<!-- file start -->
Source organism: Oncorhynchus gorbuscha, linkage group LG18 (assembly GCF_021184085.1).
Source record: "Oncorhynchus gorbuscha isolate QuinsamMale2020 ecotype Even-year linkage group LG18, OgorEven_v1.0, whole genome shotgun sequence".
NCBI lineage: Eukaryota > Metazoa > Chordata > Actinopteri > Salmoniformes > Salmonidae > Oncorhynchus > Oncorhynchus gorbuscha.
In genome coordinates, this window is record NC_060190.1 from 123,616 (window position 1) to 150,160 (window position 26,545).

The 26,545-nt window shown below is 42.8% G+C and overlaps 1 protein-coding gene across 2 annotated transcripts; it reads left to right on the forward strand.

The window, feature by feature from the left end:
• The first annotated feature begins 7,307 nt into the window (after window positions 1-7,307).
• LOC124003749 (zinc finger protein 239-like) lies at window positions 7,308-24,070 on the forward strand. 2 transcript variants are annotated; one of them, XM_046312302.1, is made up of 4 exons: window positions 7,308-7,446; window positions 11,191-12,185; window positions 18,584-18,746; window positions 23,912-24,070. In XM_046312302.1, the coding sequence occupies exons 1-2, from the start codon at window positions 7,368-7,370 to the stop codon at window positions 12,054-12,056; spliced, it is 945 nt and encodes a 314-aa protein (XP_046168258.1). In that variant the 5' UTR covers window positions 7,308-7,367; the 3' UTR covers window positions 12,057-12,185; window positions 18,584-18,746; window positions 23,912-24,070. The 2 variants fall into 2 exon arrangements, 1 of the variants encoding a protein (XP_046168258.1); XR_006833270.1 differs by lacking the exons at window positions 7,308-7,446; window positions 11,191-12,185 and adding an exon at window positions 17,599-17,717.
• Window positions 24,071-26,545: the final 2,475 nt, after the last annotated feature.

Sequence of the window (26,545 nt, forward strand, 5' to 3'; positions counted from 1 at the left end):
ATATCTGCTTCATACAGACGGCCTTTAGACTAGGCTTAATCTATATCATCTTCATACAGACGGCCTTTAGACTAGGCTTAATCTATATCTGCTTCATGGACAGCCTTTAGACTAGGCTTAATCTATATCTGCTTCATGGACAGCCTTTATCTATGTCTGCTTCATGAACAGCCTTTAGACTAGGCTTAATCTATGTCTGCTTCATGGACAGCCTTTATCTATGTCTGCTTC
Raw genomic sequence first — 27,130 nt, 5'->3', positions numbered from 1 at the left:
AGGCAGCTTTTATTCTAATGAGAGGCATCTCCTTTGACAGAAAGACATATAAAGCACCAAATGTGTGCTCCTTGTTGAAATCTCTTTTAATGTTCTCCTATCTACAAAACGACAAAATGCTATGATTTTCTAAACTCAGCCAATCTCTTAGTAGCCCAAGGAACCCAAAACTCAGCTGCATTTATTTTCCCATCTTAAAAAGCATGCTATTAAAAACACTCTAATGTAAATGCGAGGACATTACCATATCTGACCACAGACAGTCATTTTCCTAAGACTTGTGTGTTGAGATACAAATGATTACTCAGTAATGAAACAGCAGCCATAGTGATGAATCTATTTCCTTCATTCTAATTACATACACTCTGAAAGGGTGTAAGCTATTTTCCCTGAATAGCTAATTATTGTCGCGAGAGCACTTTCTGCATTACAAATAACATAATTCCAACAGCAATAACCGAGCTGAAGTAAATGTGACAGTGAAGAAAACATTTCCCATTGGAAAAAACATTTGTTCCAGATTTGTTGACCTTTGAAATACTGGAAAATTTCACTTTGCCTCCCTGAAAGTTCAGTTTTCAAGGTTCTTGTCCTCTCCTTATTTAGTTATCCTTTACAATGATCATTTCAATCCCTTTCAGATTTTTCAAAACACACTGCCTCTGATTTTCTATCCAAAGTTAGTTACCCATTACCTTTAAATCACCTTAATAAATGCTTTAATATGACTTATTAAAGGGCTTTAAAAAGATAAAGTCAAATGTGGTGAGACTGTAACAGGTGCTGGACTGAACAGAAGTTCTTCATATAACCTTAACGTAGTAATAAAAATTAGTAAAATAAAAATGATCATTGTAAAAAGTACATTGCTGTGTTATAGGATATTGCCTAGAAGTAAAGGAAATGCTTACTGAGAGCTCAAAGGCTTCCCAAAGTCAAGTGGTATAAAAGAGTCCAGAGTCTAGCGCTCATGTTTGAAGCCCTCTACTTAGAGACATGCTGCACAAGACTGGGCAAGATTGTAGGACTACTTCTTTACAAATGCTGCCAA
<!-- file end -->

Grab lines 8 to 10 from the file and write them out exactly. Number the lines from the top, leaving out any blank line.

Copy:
• LOC124003749 (zinc finger protein 239-like) lies at window positions 7,308-24,070 on the forward strand. 2 transcript variants are annotated; one of them, XM_046312302.1, is made up of 4 exons: window positions 7,308-7,446; window positions 11,191-12,185; window positions 18,584-18,746; window positions 23,912-24,070. In XM_046312302.1, the coding sequence occupies exons 1-2, from the start codon at window positions 7,368-7,370 to the stop codon at window positions 12,054-12,056; spliced, it is 945 nt and encodes a 314-aa protein (XP_046168258.1). In that variant the 5' UTR covers window positions 7,308-7,367; the 3' UTR covers window positions 12,057-12,185; window positions 18,584-18,746; window positions 23,912-24,070. The 2 variants fall into 2 exon arrangements, 1 of the variants encoding a protein (XP_046168258.1); XR_006833270.1 differs by lacking the exons at window positions 7,308-7,446; window positions 11,191-12,185 and adding an exon at window positions 17,599-17,717.
• Window positions 24,071-26,545: the final 2,475 nt, after the last annotated feature.

Sequence of the window (26,545 nt, forward strand, 5' to 3'; positions counted from 1 at the left end):